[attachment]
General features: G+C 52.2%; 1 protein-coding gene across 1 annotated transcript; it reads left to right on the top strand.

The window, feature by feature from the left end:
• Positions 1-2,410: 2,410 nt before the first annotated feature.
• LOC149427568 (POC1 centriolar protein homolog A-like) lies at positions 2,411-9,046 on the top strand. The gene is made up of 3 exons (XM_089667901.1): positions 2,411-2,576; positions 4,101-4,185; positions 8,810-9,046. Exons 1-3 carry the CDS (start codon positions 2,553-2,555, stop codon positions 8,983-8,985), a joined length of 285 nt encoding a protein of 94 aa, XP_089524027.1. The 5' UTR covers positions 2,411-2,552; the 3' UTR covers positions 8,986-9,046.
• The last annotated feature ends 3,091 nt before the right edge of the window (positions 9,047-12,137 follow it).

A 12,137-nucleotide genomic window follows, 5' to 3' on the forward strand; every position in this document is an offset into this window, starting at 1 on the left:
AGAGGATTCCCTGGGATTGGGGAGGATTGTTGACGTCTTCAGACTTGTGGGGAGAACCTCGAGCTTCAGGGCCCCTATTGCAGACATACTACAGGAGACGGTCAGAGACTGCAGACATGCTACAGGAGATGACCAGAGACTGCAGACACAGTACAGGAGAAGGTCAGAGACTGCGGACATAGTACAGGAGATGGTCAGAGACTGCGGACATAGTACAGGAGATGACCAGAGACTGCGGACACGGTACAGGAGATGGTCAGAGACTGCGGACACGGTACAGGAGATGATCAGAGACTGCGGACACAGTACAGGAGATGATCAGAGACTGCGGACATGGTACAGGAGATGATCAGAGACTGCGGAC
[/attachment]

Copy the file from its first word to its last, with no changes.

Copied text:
General features: G+C 52.2%; 1 protein-coding gene across 1 annotated transcript; it reads left to right on the top strand.

The window, feature by feature from the left end:
• Positions 1-2,410: 2,410 nt before the first annotated feature.
• LOC149427568 (POC1 centriolar protein homolog A-like) lies at positions 2,411-9,046 on the top strand. The gene is made up of 3 exons (XM_089667901.1): positions 2,411-2,576; positions 4,101-4,185; positions 8,810-9,046. Exons 1-3 carry the CDS (start codon positions 2,553-2,555, stop codon positions 8,983-8,985), a joined length of 285 nt encoding a protein of 94 aa, XP_089524027.1. The 5' UTR covers positions 2,411-2,552; the 3' UTR covers positions 8,986-9,046.
• The last annotated feature ends 3,091 nt before the right edge of the window (positions 9,047-12,137 follow it).

A 12,137-nucleotide genomic window follows, 5' to 3' on the forward strand; every position in this document is an offset into this window, starting at 1 on the left:
AGAGGATTCCCTGGGATTGGGGAGGATTGTTGACGTCTTCAGACTTGTGGGGAGAACCTCGAGCTTCAGGGCCCCTATTGCAGACATACTACAGGAGACGGTCAGAGACTGCAGACATGCTACAGGAGATGACCAGAGACTGCAGACACAGTACAGGAGAAGGTCAGAGACTGCGGACATAGTACAGGAGATGGTCAGAGACTGCGGACATAGTACAGGAGATGACCAGAGACTGCGGACACGGTACAGGAGATGGTCAGAGACTGCGGACACGGTACAGGAGATGATCAGAGACTGCGGACACAGTACAGGAGATGATCAGAGACTGCGGACATGGTACAGGAGATGATCAGAGACTGCGGAC